A moving mop is very different from a stationary mop. I think I would be inclined to work using CAT, but you really need to be able to read the bird's body language in minute detail and get timing spot on or else you could make the situation worse. Maybe start with desensitization and see where that leads to.

Yet another way would be to work with someone else. They feed her treats whilst you muck around with the mop far away. I.e. they are pairing the sight of the mop with something good - treats! Gradually you get closer. But again just short spurts of training here and there through the day.
 

Scott199

Regular Member
I had the same issue with Bert and a T perch, well any kind of perch or new toy, or old toy or, well actually pretty much anything, he was scarred of a slight breeze :)

Any way, I used the method above and left it sat next to the bottom of his cage for weeks and weeks, the thing that worked was to leave it sat on the floor in the middle of the room when he was out and I put his favourite treat on it and then just ignored him and it, after weeks he eventually couldn't resist and went over, stole the treat and run off, day by day the "run away" was delayed slightly, un till the point he would sit next to it, eat the treat, then run away from the deadly T perch, then i started replacing the treat as he took the other.

so now we were at the point he would wait next to it for another treat, then we started holding it with treat on, so it had very slight movement just from my hand movement, treat on, he come over, after a few days/weeks, I would then put the treat on it and take it to him.

eventually as soon as he seen the T perch, he would come down to the door of the cage or floor, I no longer needed the treat on the perch, then he just got one from my hand, then I started to wait for him to touch the perch before he got a treat, this all took months, early days he would reach as far as his little leg would allow and just touch it with his longest claw. then foot, the two feet and so on.

it got to the point that as soon as I opened the draw where it was kept he would coming running, but still he never, ever got used to being on it and moving, the minute it moved with him on he freaked, maybe a few more years we could of got that bit but it wasn't to be.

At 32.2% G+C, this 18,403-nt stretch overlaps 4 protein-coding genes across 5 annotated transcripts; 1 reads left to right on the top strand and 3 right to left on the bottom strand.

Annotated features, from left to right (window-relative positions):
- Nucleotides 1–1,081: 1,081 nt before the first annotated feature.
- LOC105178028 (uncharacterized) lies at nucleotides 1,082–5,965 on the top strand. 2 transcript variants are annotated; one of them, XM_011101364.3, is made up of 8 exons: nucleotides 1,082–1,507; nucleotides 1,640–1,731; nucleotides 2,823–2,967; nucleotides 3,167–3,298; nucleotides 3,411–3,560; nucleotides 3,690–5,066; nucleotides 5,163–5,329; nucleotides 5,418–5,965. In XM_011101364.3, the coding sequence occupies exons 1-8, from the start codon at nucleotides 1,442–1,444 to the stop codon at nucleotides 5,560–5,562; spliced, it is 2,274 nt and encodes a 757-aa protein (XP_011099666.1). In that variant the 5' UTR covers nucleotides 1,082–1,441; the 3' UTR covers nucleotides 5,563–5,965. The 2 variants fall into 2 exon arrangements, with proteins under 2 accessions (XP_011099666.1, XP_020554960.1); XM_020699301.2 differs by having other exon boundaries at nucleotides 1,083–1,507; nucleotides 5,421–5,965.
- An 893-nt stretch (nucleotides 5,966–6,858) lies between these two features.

Wera

Regular Member
Thank you so much for your replies, I am gonna try different things and see what works best for her
 
  • Like
Reactions: Roz

Michael Reynolds

Regular Member
many birds get scared of things like Mops, brooms and hovers, they are big things that clean seeds and mess away, how dose your bird know it would not clean them up and make the birds disappears. it is bigger than your bird and scary. I have used the slow introduction method leaving an item on view but not near a bird overnight and removing it in the morning after feeding. slowly I bring it closer but never too close to the cage. some times forgetting to remove it during the day but ignoring the item. if i had to use it then this may be one of the few times that i would put the bird in a cage and cover the cage, once a bird gets more settled removing the cover, I have music playing and try to make it sound like a good thing by being excited a little dancing and singing while i clean. some birds get used to new items and actions quick but a few i have had do take longer to get used to any thing new
 
  • Like
Reactions: Roz

Lauraj

Regular Member
Hello!
Although different Bo was super scared of the hoover when we first brought him home, he loved the brush but the hoover was the most horrifying thing in the world!

I got fed up of sweeping the living room and never felt it was properly clean!
I started with putting the hoover on at the top of the stairs and sitting in the room with bo so he could hear the noise and be reassured.

gradually i moved the hoover to do the stairs so he could see the hoover and hear where the noise was coming from, then we moved onto hoovering the hallway and after a while started to gradually enter the living room.
It was a long process however, Bo now loves the hoover and copies it’s noise when he is sitting on the hoover during hoovering time.
If he sees the hoover he flys to sit on it and makes the noise, we have had him 18 months and I would say it’s taken best part of 8 months to get him to where he is.

It’s a long process but you will get there 😅
 

Wera

Regular Member
For the moment I take things slowly , don’t want to scare her again, I started today with leaving dreaded mop and bucket in our bedroom door way so she can see it when she sits in hallway and to encourage sitting in hallway I hanged forging stick with favourite fruit and veggies on side of her swing, she wasn’t very keen on idea, but couldn’t resist apple and chilli
 
  • Like
Reactions: Roz

Roz

Elected Forum Trainer
Regular Member
For the moment I take things slowly , don’t want to scare her again, I started today with leaving dreaded mop and bucket in our bedroom door way so she can see it when she sits in hallway and to encourage sitting in hallway I hanged forging stick with favourite fruit and veggies on side of her swing, she wasn’t very keen on idea, but couldn’t resist apple and chilli
Great idea, Wera. Keep those fear levels at a minimum.
 
Top Bottom